Toronto
5 min

Blood thirsty

Macabre puppets come alive

ON TOP OF THE WORK. Ronnie Burkett gestures to Eden, a gay terrorist and star of Street Of Blood. Credit: Trudie Lee

Got a taste for blood? An eye for gothic? An ear for wit? Well Ronnie Burkett Theatre Of Marionettes has a show for you.



Opening Wed, Sep 22 at the Canadian Stage, Street Of Blood is the latest work by the reformed bad boy of the puppet world, Ronnie Burkett.



Yes, Burkett is now reformed. His marionettes may still curse a blue streak, crack sexy jokes and perform incredible acts of violence, but Ronnie Burkett himself is a changed man.



“Five years ago, around the time of Tinka’s New Dress [Burkett’s big international hit], I was on top of the machine. Now, I am on top of the work,” Burkett declares.



The “machine” is the institution of show biz – publicity, chutzpah and showmanship. Burkett used his machine to build an international audience, garnering awards and his bad boy rep. That was then.



These days, his emphasis has changed. Gone are the works of epic proportions, such as the outrageous Awful Manners which was performed on the largest set ever built for puppets in North America and was populated by 45 marionettes.



The show-stopping has stopped. In it’s place, Burkett is emphasizing the work, itself, through keen observation, emotion and thematic nuance.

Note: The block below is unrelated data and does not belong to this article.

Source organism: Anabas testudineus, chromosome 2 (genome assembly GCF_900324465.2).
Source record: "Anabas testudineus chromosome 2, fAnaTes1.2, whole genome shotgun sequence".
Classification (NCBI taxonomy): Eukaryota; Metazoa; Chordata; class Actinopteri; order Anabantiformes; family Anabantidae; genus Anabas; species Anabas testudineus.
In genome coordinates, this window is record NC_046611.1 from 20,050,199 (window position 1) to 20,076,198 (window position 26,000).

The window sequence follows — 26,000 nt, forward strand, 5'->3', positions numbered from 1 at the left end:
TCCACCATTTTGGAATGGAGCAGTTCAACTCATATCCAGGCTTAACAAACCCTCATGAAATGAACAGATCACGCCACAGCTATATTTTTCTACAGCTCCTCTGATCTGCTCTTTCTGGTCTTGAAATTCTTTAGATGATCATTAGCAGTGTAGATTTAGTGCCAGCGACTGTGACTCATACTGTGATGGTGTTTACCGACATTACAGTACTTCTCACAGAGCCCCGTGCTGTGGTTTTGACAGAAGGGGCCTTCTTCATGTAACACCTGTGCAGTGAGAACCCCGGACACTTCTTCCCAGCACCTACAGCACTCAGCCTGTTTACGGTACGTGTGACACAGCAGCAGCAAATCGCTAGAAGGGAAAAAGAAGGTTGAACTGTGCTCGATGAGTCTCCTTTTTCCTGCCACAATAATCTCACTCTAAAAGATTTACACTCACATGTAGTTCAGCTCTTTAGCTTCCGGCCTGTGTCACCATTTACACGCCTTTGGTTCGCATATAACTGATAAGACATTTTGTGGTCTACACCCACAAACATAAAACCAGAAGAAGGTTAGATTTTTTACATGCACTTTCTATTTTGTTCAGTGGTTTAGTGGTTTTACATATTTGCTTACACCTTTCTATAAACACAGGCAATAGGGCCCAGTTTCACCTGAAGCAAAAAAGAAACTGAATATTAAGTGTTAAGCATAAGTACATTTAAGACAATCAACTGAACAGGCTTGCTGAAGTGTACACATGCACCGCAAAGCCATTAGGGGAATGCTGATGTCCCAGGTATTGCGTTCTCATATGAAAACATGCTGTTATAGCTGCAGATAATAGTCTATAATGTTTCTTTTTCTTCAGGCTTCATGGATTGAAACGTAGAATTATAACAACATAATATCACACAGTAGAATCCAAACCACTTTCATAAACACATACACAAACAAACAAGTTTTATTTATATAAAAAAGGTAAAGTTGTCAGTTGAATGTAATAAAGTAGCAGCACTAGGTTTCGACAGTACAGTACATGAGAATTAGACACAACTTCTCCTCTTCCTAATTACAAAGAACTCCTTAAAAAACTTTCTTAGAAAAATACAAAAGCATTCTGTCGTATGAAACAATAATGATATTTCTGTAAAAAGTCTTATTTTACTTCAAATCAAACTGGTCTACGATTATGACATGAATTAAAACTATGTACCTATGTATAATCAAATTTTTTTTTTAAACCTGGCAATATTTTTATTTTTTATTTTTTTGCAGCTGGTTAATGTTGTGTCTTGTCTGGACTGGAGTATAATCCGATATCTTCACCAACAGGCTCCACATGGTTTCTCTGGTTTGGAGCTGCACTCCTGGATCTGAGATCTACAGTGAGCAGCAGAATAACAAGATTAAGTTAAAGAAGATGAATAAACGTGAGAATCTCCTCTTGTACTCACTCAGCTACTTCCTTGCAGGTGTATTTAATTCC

“It’s fascinating for me to watch the audience reaction,” says Burkett. “For the first 10 minutes, I can see them watching the craft: How is he doing it… the voices, the movement?



“And then they’re into it. I can see them relating only to the puppet and forgetting about me [Burkett appears on stage with his marionettes]. It’s a wild experience to know these characters move people. And it’s still funny!”



He dismisses any similarity between his own life and Street Of Blood. “Art as confession is highly overrated!” says Burkett with a flourish and a laugh. “My poor parents. I had to keep telling them, ‘You’re not them,'” referring to the less than ideal parents in the play.



“They hated Street Of Blood – until last week when we swept the Bettys (Calgary’s theatre awards). Then they loved it!”



Street Of Blood is the story of Eden, a gay Albertan, adopted by a farm couple, Edna and Stanley Rural. (Burkett is adopted.) Eden moves to the big city and begins bombing local gay bars to awaken the latent rage of the gay and lesbian community.



This is not dissimilar to Burkett’s own desire to stir the pink masses. “But Eden’s rage is not my rage,” says Burkett. “I have my own rage – we all do. Originally, I looked at the script and Eden running around blowing things up, and I thought, ‘No way! This is way too much.’ So I took it out.”



However, after one Halloween while Burkett was developing the show, his partner, Larry Smith, awoke him to say that their studio windows had been soaped with the inscriptions: “Die fags” and “Fags out.”



“So then I put it all back into the show,” says Burkett.



In Street Of Blood there is a rape, a beating, and a group of little old ladies consumed by vampires. And Christ appears.



None of which Burkett will admit has happened during his 42 years. Though Edna Rural, the mother, shares some characteristics with Eileen Burkett, including the phrase, “Lord love a duck,” the abusive, rage-filled Stanley Rural bares no resemblance to Burkett’s father, Ray.



Burkett, who began his puppet career when he was 14, says: “My father would pile me into the back of the car, with all my puppets, and drive me all over the province for some 50 buck gig.